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date: 03 June 2020

Abstract and Keywords

What does it mean for printed literature to have a “sound”—for people to “hear” what they silently read? This essay formulates a theory of “potential sound” in literature by examining the word “O” or “oh” as it appears across the history of poetry, performance, media culture, and language philosophy. Examples range from poems (by Tennyson, Frost, Rankine, Patti Smith, etc.) to TV programs (from The Wire to Will & Grace)—from YouTube supercuts (of each “Oh!” in The Sopranos, each “Oh, geez” in Fargo, etc.) to theater-historical anecdotes (e.g., acting exercises, famous Oh’s of performances past). Together these objects show how our habits of hearing, the vocal cultures to which we belong, and the various (often, imagined) performances we witness can color our acts of private, silent reading.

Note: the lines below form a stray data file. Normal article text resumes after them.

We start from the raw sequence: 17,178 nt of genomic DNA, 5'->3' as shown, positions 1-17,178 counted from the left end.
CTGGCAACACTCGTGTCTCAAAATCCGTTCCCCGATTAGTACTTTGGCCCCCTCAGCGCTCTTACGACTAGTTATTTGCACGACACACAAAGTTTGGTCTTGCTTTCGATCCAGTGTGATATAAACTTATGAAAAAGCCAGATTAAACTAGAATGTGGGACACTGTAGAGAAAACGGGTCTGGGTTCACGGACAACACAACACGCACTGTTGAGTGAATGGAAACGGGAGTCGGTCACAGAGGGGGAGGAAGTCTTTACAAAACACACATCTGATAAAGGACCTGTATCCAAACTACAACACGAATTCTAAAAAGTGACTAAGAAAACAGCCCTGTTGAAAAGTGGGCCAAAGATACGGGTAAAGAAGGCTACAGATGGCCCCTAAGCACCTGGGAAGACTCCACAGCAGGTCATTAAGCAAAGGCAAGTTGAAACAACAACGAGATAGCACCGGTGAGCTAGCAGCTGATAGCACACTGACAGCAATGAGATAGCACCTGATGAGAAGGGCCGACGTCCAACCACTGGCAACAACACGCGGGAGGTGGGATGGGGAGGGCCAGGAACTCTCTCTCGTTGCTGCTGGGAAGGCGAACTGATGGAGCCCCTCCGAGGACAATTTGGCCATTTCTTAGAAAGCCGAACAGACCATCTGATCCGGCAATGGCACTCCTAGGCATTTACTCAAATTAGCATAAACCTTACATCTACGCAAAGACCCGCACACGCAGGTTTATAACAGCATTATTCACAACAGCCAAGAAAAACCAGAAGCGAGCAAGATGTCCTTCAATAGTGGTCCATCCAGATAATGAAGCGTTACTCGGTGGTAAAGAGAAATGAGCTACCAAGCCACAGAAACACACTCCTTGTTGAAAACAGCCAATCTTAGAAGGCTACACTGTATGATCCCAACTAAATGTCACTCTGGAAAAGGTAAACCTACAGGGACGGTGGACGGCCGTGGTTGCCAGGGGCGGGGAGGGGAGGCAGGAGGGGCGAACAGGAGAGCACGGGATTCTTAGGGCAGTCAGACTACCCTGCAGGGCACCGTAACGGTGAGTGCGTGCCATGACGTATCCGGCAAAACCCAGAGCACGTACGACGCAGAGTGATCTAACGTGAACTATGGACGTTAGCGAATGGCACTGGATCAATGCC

Keywords: sound, hearing, silent reading, poetry, performance, new media, television, acting, language philosophy

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